added by juanita.gomez | editb, gomez.juanita
Ponyboy can count on his brothers. And on his friends. But not on much else besides trouble with the Socs, a vicious gang of rich kids whose idea of a good time is beating up "greasers" like Ponyboy. At least he knows what to expect—until the night someone takes things too far. Susan Eloise Hinton's acclaimed first novel, The Outsiders, was originally published in 1967 when she was a freshman in college and is as powerful now as it was then. She wrote it in response to a "greaser" friend of hers getting beaten up by a gang of "socs" and all the characters she says are "loosely based" on the people she knew growing up.
added by kthomp25 | editSyndetics
You must log in to edit Common Knowledge data.
For more help see the Common Knowledge help page.
Series (with order)
Canonical title
Original title
Information from the Italian Common Knowledge. Edit to localize it to your language.
Alternative titles
Original publication date
Important places
Important events
Related movies
Awards and honors
For Jimmy
First words
When I stepped out into the bright sunlight from the darkness of the movie house, I had only two things on my mind: Paul Newman and a ride home.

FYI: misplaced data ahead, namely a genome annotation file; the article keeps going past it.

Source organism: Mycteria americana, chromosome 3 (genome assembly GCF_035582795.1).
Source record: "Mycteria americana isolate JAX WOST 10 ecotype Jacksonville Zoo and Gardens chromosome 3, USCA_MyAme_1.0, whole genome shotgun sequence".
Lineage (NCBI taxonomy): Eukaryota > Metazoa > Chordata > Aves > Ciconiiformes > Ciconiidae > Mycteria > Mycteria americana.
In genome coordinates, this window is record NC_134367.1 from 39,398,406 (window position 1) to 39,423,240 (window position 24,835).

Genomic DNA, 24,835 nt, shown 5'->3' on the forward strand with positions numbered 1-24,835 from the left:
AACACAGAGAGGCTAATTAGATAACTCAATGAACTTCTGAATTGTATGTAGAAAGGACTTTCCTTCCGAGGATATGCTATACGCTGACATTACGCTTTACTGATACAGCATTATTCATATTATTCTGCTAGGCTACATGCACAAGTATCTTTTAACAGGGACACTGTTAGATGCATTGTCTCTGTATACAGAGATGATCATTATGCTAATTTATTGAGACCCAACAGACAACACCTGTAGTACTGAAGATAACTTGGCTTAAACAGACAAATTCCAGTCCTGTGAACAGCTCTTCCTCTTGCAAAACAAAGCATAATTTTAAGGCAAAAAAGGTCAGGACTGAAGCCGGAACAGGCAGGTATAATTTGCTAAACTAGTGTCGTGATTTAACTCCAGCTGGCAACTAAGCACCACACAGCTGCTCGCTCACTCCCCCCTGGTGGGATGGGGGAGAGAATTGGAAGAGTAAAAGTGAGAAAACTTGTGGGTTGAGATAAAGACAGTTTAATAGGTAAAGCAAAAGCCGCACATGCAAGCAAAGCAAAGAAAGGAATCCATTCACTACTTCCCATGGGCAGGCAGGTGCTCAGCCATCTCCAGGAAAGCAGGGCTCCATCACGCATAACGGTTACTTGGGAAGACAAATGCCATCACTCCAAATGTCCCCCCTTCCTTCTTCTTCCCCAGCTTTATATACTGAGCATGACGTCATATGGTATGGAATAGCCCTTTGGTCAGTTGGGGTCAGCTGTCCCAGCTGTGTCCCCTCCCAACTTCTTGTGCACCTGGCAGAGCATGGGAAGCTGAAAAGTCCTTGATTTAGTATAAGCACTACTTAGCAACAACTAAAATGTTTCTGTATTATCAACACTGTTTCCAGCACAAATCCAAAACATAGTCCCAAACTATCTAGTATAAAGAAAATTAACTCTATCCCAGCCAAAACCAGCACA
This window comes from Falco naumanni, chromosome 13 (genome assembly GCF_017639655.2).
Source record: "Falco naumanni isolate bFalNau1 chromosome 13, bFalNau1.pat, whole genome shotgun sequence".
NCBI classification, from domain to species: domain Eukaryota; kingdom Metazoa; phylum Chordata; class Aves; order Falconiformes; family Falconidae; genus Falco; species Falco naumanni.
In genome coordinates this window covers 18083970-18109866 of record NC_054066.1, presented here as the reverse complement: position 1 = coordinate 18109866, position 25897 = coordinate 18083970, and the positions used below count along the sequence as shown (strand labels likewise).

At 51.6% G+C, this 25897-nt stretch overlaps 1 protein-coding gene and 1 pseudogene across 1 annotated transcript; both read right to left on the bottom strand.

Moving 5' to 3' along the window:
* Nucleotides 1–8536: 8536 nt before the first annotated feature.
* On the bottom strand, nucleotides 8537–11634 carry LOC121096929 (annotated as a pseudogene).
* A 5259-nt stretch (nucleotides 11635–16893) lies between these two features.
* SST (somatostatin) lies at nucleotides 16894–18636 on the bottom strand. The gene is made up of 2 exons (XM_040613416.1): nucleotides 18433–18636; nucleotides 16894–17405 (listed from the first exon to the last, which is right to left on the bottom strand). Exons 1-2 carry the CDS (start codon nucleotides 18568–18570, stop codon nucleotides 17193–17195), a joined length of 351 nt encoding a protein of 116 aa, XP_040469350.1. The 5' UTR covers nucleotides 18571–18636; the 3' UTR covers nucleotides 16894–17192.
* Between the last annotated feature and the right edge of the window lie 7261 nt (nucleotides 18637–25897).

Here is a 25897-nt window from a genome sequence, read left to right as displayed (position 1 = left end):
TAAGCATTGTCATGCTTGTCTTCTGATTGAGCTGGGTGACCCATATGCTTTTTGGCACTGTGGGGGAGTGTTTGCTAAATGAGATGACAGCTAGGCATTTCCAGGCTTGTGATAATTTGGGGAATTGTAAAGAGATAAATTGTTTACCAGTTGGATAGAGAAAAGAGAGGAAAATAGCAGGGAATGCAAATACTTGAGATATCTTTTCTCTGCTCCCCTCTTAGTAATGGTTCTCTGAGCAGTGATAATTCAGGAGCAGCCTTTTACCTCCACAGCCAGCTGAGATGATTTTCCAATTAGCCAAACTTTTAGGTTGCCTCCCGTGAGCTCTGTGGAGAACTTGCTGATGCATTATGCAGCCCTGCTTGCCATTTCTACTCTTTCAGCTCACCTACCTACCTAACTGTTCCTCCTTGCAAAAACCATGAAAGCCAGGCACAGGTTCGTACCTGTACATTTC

Last words
(Click to show. Warning: May contain spoilers.)
Disambiguation notice
Publisher's editors
Publisher series
Original language

References to this work on external resources.

Wikipedia in English (4)

Book description
Haiku summary

Amazon.com Amazon.com Review (ISBN 014038572X, Mass Market Paperback)

According to Ponyboy, there are two kinds of people in the world: greasers and socs. A soc (short for "social") has money, can get away with just about anything, and has an attitude longer than a limousine. A greaser, on the other hand, always lives on the outside and needs to watch his back. Ponyboy is a greaser, and he's always been proud of it, even willing to rumble against a gang of socs for the sake of his fellow greasers--until one terrible night when his friend Johnny kills a soc. The murder gets under Ponyboy's skin, causing his bifurcated world to crumble and teaching him that pain feels the same whether a soc or a greaser. This classic, written by S. E. Hinton when she was 16 years old, is as profound today as it was when it was first published in 1967.

(retrieved from Amazon Mon, 30 Sep 2013 13:43:53 -0400)

(see all 9 descriptions)

A revealing account of the tensions, fears, and frustrations of gang life from a teenage boy's point of view.

(summary from another edition)

» see all 13 descriptions

Quick Links

Popular covers


Average: (4.03)
0.5 9
1 39
1.5 11
2 135
2.5 44
3 518
3.5 121
4 1036
4.5 142
5 1111


An edition of this book was published by Audible.com.

See editions

Penguin Australia

2 editions of this book were published by Penguin Australia.

Editions: 0141314575, 0141189118

Is this you?

Become a LibraryThing Author.


Help/FAQs | About | Privacy/Terms | Blog | Contact | LibraryThing.com | APIs | WikiThing | Common Knowledge | Legacy Libraries | Early Reviewers | 95,074,265 books! | Top bar: Always visible